There are many things Taylor Swift is known for. Being named artist of the decade at the American Music Awards last year, announcing a surprise album less than 24 hours before its release last month (breaking several records in the process), her transition from country to pop to indie-folk, and much more. But to those who truly listen to her music, the intricacy of her storytelling stands apart from the rest of her achievements.
“Everybody in music has their own sort of niche specialty thing that they do that sets them apart from everybody else, and my storytelling is what it is for me,” she says in “Miss Americana,” the Netflix documentary about her that premiered at Sundance in 2019.
From her first album, “Taylor Swift” in 2006, to this July’s “folklore,” Swift has drawn listeners in with her detailed descriptions of her emotions, actions and dreams. Throughout her career, she’s continued to weave secret meanings and Easter eggs into her songs, albums and promotional work. What started out as capitalizing random letters in album booklets to create secret messages has grown into tiny details slipped into music videos or seemingly normal Instagram posts.
While all of this is far from obvious, the patterns and symbolism used in Swift’s storytelling is apparent to fans. Whether it be a specific word (the use of “headlights” in “Style” and “I Wish You Would” on “1989” and “Cruel Summer” from “Lover” come to mind), phrase or color, Swift has taken words that the general public know as one thing and given it a new definition in the context of her life and discography.
Released in August 2019, her seventh studio album, “Lover,” is a rainbow of emotions and colors. In the liner notes, she calls the album “a love letter to love itself — all the captivating, spellbinding, maddening, devastating, red, blue, gray, golden aspects of it.” With lyrics that use colors more than any other of her previous albums and pastel cover art that feels like the opposite of her sixth album, 2017’s “reputation,” “Lover” is truly a kaleidoscope of every shade imaginable. But even though it is probably the peak of Swift’s color-centric storytelling, it wasn’t her first use of color symbolism and certainly wasn’t her last.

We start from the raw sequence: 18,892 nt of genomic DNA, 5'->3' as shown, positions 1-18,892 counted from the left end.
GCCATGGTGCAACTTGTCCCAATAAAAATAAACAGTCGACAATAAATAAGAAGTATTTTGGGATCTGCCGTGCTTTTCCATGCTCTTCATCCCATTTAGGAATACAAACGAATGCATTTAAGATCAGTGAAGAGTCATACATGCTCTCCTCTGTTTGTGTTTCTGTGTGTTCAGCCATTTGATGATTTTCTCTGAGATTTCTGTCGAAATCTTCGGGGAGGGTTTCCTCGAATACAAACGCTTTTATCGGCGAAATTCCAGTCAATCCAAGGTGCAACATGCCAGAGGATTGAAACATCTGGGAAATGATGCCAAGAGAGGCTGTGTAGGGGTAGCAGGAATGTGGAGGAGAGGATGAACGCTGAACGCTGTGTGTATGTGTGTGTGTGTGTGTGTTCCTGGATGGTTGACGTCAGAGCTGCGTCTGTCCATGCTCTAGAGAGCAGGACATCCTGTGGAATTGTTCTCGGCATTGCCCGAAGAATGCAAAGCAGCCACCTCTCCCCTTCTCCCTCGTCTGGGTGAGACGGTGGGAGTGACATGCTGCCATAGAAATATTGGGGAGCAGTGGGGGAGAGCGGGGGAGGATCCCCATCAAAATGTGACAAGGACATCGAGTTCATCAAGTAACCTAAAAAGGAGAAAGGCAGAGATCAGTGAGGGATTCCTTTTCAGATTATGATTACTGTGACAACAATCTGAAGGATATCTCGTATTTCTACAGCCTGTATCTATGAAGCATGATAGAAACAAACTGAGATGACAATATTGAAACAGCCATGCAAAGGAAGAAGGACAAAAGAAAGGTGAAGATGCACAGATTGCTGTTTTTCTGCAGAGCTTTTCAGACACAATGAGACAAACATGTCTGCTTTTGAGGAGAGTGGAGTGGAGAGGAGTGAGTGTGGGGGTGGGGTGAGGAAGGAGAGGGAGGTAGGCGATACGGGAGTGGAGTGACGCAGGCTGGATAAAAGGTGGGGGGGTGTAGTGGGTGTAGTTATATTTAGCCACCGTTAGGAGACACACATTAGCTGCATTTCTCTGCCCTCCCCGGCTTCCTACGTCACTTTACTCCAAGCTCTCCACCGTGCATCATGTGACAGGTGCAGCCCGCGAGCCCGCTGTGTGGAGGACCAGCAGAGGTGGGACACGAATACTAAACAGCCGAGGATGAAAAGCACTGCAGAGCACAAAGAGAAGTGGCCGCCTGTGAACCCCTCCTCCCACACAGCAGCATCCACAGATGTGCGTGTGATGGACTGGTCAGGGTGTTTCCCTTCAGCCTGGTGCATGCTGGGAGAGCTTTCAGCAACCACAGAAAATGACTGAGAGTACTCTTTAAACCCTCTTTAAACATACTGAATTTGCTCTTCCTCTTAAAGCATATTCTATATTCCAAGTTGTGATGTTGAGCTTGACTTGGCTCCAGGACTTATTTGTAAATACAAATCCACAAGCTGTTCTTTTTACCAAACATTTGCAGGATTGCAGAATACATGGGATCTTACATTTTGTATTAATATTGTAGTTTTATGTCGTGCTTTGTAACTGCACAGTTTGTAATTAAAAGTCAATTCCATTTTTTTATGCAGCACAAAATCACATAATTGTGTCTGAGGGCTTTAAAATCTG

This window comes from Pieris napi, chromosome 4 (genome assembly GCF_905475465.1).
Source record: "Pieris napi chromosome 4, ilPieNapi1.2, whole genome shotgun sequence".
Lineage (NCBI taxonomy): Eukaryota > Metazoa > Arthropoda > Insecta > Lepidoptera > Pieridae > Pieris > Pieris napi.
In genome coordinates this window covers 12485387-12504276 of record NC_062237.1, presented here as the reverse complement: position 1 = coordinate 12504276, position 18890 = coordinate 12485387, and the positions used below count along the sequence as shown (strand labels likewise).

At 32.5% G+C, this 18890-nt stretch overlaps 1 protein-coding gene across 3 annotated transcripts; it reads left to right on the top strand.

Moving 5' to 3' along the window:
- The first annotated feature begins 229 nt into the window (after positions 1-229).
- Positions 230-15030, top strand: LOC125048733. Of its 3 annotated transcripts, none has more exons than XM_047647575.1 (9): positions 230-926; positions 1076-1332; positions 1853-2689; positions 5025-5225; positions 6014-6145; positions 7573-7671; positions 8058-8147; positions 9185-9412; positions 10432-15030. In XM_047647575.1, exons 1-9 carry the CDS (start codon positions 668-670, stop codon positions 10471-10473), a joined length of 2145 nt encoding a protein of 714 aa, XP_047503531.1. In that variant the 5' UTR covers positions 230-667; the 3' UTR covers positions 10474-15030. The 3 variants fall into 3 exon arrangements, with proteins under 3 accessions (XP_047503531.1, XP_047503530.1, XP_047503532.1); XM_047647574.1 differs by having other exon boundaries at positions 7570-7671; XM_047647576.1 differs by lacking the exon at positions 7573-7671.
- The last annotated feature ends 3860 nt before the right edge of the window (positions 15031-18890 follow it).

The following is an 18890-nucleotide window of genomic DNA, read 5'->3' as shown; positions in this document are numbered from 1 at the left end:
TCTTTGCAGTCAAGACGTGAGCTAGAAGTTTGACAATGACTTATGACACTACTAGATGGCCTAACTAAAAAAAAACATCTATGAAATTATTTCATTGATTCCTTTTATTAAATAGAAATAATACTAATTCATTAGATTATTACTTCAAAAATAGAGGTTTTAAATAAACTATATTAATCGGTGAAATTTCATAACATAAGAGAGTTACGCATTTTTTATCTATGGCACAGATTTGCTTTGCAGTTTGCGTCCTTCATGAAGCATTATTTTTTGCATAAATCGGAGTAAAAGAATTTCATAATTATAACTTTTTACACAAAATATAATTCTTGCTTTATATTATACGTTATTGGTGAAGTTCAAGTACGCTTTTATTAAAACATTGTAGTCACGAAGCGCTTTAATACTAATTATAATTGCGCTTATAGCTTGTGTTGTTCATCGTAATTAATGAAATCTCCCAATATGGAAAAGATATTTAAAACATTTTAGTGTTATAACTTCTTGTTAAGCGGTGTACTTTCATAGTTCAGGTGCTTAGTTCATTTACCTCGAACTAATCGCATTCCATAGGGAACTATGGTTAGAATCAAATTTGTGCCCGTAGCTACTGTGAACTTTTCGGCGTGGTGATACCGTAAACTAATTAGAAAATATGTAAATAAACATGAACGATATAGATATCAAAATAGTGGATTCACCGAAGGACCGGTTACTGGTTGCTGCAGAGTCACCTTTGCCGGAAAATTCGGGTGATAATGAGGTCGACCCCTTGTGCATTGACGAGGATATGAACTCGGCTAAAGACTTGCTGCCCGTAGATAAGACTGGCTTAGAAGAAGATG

Swift’s most memorable use of color before “Lover” was “Red,” the title track of her fourth album and last release before moving over completely to the pop genre. The song’s chorus explains that “Losing him was blue like I’d never known / Missing him was dark grey, all alone / Forgetting him was like trying to know somebody you never met / But loving him was red.”
While Swift had experimented with the use of color in earlier albums, “Red” was her first step toward using colors to represent ideas and emotions through her own lens. For example, red is a color of extremes. On one hand, it’s danger, anger and violence, but on the other, it’s seduction, adventure and love. By having it follow blue and grey, Swift seems to convey that the love in “Red” is both sides of the spectrum, all-encompassing in many ways.